Book clubs are easy to find in today’s digital era but finding the one right for you is the hard part. Perhaps you only want to read a certain type of book or discuss it with a certain type of person. Maybe, you’re not a huge fan of people and don’t want to have that face-to-face interaction but want to take part in a lively discussion.
What is the difference between an online book club and a more traditional book club, and which is right for you?
Online Book Clubs
Online book clubs are increasingly popular with celebrities such as Reese Witherspoon and Emma Watson starting up hugely popular online book clubs that allow members to converse and discuss the monthly book in forums or on social media. Even Kim Kardashian attempted her own online book club with Chrissy Teigen through their social media channels.
The use of social media has opened up the way celebrities are able to interact with their fans on a more personal level. Celebrities like Watson, Witherspoon and Kardashian are able to share their interests and exert their influence on a whole host of people who follow their lives intimately. Even Oprah Winfrey has embraced social media, re-launching Oprah’s Book Club 2.0 in 2012, one year after her 15-year book club ended when her show finished its run.
Given the majority of people in book clubs are women – despite the majority of authors being male – it is no surprise that it is female celebrities with large followings that are taking the lead in online and social media book clubs. Social media sites are an ideal avenue for those in the public eye to share their ideas and books with their followers, some of whom may not have ever thought about joining a book club before.
The most popular platform for online book groups is Goodreads: a social site that allows avid readers to share their reviews and reading accomplishments with friends and the public. There are also a plethora of Goodreads groups to choose from and you can find a group for every reading taste that not only suggests books you might like but have specific discussion threads for the monthly book.
Traditional Book Clubs
The traditional book club is the where a group of people meet monthly and discuss the book (or books) that they have spent the last month reading. Most groups read the same book to discuss the themes, merits and plot, while some groups read different books to share with the rest of the group.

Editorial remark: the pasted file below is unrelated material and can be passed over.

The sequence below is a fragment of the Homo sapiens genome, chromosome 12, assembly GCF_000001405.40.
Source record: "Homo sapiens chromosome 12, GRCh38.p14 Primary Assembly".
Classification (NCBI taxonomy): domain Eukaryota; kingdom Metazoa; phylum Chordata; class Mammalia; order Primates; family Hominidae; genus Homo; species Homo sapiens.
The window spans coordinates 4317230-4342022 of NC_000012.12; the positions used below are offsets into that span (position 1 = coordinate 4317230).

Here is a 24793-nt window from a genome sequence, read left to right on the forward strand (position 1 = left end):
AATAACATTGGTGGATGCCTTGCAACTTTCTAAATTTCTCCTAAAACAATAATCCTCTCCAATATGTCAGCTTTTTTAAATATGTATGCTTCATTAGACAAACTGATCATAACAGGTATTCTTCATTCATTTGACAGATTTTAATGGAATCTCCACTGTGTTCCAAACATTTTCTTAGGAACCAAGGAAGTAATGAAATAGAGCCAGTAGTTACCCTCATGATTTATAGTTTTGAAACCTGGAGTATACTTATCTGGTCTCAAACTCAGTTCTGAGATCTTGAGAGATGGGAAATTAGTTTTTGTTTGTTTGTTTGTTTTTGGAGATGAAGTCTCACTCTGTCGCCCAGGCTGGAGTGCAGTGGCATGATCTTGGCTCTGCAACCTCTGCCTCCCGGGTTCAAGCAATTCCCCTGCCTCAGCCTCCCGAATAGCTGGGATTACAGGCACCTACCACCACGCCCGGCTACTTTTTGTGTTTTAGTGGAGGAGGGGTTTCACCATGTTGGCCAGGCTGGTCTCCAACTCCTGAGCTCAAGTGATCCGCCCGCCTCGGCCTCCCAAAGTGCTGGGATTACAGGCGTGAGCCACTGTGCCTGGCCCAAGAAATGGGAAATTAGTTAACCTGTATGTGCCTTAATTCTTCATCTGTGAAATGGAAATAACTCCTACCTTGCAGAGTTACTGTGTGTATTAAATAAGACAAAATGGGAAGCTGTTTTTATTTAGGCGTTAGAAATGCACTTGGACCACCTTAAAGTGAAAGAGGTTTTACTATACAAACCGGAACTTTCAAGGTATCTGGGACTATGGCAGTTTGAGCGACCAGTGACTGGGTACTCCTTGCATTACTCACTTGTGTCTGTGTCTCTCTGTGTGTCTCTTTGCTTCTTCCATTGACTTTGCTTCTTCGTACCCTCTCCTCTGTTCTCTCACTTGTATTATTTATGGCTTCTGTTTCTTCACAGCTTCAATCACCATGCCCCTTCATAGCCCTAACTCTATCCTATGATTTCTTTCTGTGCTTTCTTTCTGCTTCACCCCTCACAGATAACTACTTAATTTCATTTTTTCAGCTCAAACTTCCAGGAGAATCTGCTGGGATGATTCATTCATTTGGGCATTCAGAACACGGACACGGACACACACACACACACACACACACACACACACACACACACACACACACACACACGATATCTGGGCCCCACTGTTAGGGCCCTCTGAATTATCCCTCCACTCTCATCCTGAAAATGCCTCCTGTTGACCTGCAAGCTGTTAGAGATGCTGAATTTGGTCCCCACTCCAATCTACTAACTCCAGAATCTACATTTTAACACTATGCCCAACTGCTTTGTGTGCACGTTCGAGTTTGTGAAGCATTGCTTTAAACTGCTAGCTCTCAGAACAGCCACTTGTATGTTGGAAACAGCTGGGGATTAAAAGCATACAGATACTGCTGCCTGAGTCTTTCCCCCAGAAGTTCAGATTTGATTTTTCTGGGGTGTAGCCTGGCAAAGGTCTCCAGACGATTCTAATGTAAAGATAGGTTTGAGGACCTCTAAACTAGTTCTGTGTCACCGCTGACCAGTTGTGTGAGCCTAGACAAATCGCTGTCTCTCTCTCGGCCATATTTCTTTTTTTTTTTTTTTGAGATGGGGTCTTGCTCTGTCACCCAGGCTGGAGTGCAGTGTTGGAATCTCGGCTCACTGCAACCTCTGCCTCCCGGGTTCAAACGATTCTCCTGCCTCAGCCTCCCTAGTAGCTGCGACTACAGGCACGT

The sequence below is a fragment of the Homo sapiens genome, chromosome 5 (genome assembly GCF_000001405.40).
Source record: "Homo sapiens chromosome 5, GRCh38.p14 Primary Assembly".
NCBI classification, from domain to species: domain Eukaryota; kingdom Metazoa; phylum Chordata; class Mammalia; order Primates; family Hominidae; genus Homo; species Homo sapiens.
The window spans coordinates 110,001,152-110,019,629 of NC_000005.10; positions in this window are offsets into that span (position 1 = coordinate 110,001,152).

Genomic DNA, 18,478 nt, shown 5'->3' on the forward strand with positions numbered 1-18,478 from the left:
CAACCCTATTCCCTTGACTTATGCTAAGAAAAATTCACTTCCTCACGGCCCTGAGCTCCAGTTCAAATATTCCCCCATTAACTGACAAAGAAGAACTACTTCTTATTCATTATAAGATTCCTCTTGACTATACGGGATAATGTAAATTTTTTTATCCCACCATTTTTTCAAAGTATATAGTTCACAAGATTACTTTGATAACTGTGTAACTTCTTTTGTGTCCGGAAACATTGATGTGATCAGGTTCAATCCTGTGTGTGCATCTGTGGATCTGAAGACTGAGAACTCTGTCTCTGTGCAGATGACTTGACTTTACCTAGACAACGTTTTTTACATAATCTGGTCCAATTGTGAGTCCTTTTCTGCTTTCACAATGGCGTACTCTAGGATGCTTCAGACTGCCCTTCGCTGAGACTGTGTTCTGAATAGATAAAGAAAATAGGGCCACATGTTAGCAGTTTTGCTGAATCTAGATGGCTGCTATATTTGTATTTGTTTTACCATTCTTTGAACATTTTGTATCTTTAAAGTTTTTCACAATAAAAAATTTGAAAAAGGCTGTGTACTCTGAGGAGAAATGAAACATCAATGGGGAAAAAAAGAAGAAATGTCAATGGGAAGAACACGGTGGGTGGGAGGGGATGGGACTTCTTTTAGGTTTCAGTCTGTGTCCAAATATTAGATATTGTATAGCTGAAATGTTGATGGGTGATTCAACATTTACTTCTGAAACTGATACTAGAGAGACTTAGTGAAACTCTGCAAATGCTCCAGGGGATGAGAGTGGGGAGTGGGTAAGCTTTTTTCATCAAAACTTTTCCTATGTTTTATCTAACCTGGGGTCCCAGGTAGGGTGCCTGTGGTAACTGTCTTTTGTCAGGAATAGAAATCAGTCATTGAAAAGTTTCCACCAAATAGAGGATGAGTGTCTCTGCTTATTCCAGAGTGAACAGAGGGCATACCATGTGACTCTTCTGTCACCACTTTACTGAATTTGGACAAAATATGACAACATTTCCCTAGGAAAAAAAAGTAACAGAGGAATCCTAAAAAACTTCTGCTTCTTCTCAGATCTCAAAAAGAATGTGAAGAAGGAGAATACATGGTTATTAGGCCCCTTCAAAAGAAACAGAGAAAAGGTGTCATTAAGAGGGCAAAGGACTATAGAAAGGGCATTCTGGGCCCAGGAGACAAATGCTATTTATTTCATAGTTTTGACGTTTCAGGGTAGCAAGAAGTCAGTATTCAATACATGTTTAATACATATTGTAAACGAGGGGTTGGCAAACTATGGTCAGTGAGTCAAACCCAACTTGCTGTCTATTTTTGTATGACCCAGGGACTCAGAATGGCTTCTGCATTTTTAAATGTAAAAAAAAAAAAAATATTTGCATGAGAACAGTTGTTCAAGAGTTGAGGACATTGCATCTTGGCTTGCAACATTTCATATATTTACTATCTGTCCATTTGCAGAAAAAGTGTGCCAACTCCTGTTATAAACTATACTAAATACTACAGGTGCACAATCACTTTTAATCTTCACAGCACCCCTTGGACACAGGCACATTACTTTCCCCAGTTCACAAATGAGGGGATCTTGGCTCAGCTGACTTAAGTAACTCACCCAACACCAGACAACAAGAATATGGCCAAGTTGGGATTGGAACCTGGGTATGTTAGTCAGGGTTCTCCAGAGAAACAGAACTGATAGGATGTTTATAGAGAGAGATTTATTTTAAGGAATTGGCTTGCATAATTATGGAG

If you prefer the intimacy of face-to-face interactions and lively round-table discussions then a traditional book club might be the ideal choice for you. Traditional book groups can start with a shared love of reading and over time turns into an unbreakable bond of friendship as the years roll by.
Traditional book clubs are often started up by common interests: there are mothers’ book clubs, reading groups for those with English as an additional language, genre-specific book clubs, writers’ book clubs or location-specific book groups.
One of the traditional book clubs is run through the CAE. CAE Book Groups is Australia’s largest literary book club with just under 1000 titles for members to choose from. They were established in 1947 to give greater access to literature for people in Melbourne and regional Victoria.
Membership to CAE Book Groups is a yearly fee with your introductory meeting free. The cost includes books and reading guides delivered and picked up from your door, as well as access to its eBook library. The members of each group choose their list of books for the year, increasing your chances of reading a book that interests you. So if you want a hassle-free book group experience, then this one might be for you.
Which one will you choose?
Do you really have to choose just one?
The short answer is no. Why not play around with some online book clubs and maybe join a local group? If you don’t like the book or the people, there are plenty of options out there. Join that feminist book group, romance book club or the science fiction online group. Whatever you fancy there is a book club just for you.